On Sunday morning, after we brought two truckloads of merchandise to the Western Fair Agriplex for the Forest City Flea, we called our pal Heykel to see if he was up for an early breakfast. We made our way into Wortley Village where Heykel lives and operates I Am Who I Am personal training studio and lives with his adorable dogs L’il T and Tyrone.
As we visited out front and Heykel arranged his patio chairs and table (he likes to work outside amid the bustle of the village) the dogs sniffed around for someplace to pee. Heykel went around the corner to hurry them along and yelled, “What the HELL?” A leather wallet was on the ground and ID strewn all over. It was obvious what had happened. Someone stole a wallet and discarded everything but the cash. We picked it all up and I nearly salivated at the thought of finding the wallet’s owner. Derek and Heykel both know I love research with a challenge, so they handed me the papers and all through breakfast, I got to work.
The old, falling-apart wallet contained a driver’s license, insurance slips, an OHIP card (the old red and white one), a VISA debit and other cards for luxury car dealers and things that didn’t seem to offer a lot of clues. He didn’t live in our city but he was born in a town nearby. I started with social media. This man either didn’t have accounts on any of the typical websites or they weren’t public. I tried his address including reverse look-ups: no dice. One insurance slip also had the name of a woman on it. She owns a design firm and after a bit of poking around I discovered an old address online with both of their names on it. They used to be a couple, I decided. His Costco card gave a different business name but it didn’t have a web presence. His fishing license, boating license and a Canadian Tire receipt were useless. I put his name out on Twitter and Facebook and called the “lost or stolen” number on his VISA debit card.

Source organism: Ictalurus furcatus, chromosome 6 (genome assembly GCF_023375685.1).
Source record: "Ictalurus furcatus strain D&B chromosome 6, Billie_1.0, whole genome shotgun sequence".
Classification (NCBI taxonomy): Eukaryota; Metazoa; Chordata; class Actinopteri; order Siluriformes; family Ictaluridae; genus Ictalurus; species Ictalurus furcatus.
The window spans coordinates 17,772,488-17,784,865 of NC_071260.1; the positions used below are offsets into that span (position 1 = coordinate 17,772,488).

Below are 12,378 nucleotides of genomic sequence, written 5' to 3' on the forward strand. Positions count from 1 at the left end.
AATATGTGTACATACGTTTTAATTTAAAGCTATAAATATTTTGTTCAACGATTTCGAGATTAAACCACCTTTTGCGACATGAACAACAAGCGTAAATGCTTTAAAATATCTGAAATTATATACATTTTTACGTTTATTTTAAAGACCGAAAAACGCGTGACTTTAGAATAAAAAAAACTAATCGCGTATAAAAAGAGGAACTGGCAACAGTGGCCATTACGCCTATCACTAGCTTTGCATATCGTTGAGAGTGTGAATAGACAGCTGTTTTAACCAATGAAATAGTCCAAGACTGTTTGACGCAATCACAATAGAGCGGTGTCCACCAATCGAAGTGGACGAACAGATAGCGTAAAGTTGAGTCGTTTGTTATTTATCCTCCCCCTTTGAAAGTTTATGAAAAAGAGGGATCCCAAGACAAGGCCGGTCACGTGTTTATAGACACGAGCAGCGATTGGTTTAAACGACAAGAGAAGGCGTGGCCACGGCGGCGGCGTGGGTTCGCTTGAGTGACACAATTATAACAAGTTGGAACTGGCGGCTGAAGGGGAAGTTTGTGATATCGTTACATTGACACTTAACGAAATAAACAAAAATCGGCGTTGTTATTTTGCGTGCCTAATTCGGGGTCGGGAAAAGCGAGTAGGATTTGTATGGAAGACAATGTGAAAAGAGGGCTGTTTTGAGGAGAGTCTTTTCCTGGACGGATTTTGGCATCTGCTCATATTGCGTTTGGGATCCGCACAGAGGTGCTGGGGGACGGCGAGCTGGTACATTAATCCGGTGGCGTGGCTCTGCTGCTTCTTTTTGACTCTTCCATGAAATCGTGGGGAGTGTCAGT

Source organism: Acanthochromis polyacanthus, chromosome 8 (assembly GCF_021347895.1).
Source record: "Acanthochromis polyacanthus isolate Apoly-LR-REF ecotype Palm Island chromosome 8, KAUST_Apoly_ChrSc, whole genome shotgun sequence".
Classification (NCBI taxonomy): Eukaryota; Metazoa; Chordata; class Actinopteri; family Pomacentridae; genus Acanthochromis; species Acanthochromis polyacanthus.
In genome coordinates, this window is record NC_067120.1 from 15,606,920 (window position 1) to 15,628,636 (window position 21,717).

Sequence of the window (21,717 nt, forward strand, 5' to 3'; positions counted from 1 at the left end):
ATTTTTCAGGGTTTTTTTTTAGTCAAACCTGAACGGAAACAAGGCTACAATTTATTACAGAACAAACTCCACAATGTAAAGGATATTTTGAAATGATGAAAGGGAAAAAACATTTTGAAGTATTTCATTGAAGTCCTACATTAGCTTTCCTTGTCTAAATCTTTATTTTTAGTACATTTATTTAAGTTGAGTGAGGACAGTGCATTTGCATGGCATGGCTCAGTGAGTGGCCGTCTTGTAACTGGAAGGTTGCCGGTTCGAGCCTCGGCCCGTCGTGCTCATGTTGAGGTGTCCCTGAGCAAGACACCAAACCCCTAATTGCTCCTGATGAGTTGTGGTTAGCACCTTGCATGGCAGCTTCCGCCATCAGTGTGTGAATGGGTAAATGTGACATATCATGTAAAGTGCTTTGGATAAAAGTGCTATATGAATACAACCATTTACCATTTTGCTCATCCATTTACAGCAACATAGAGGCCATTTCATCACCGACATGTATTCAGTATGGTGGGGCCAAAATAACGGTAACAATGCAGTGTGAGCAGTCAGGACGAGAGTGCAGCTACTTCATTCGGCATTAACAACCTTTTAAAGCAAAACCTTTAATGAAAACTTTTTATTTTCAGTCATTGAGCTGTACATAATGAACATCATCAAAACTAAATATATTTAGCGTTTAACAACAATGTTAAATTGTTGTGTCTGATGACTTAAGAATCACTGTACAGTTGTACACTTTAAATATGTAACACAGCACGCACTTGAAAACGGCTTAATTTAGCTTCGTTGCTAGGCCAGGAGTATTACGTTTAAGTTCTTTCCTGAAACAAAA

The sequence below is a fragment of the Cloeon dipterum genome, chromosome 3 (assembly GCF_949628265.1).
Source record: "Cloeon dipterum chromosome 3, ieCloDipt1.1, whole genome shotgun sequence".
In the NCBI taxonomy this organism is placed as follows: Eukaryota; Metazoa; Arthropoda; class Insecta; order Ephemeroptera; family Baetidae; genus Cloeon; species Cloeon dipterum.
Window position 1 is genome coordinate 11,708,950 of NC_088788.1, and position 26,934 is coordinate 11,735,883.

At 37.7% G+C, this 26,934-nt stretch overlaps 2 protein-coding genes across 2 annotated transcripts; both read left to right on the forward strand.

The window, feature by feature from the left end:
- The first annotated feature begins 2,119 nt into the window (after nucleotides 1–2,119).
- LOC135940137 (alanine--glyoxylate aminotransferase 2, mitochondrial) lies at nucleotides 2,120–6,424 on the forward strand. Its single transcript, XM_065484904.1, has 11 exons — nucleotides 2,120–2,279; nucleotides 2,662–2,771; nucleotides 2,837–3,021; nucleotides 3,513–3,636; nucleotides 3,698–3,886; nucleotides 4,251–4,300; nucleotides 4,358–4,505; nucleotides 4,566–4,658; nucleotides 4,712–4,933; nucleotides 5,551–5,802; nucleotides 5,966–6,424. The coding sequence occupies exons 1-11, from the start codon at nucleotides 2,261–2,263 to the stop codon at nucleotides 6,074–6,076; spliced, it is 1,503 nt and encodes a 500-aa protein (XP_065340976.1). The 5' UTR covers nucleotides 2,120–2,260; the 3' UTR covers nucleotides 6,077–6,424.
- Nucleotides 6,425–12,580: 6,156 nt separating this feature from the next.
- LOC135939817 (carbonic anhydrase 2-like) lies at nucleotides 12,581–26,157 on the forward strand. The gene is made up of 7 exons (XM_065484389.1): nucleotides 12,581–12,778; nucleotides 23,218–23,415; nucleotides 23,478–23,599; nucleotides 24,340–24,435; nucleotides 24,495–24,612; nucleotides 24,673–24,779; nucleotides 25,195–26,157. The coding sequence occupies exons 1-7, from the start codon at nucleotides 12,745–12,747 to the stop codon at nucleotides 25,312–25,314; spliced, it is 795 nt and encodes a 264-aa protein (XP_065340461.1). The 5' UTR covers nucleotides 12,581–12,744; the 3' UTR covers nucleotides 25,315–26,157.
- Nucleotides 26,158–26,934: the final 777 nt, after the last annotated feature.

Not only did I force the cancellation of the card by making that call (oops!) I also found out how little they want to help a customer. The woman did agree to put my name and number in the system in case he called about his card but, I reasoned, I have the card and it’s cancelled so why would he call? He’d just go to his branch and get another one. She gave me the equivalent of a shrug over the phone.
People on Twitter and Facebook weighed in with their ideas. “Give it to the police!” That’s what I was trying to avoid. If he’s from out of town and still in town, I have a better chance of finding him and if I don’t, I can just put the wallet in the mail. There’s no need to bring paperwork into it. “There’s a family in his hometown that owns a big store!” I called the store but the kid who answered said no owners would be in and she didn’t know enough about the family to know if he was related. Fair enough. I put the wallet in my purse and we went on with our day; Derek cutting and sanding a beautiful piece of live edge wood and me, painting the metal supports for old sewing machines. When they’re done, they’ll get paired up and sold.
A couple of hours later, Heykel called. The owner of the wallet was with him and he wondered if they could come by? Of course they could! Before the noon hour was over we were shaking the hand and accepting the thanks of the guy whose ID I’d been carrying around all morning. And social media had nothing to do with the reunion. The guy was walking down the street while Heykel pecked away on his laptop outside. Heykel looked up and recognized him from his license photo. Good old-fashioned neighbourly behavior beat the reaches of social media.
As we spoke, I was acutely aware that I knew a lot about Wallet Man, and it might seem a little creepy. After all, I’d spent quite a bit of time researching him from his own, personal documents. He mentioned his ex-wife and I held back from saying “OH, the designer!!” I asked if he was related to the store-owning family and he replied, “No, but I was born there!” “I know”, I said with a smile and he laughed.
The thief apparently got his Mastercard but there was no cash in the wallet. Its owner appreciated being saved the hassle of getting all new ID, especially his red and white Health Card. He’s determined not to get the “new” photo card that the government keeps claiming it’s cracking down on. Another shake of hands and off he went. Even though my efforts weren’t the reason for a successful outcome, I don’t think it was wasted time. It’s like a long-weekend fishing trip in good weather. It’s not about what you catch, it’s how much you enjoyed your time on the water.
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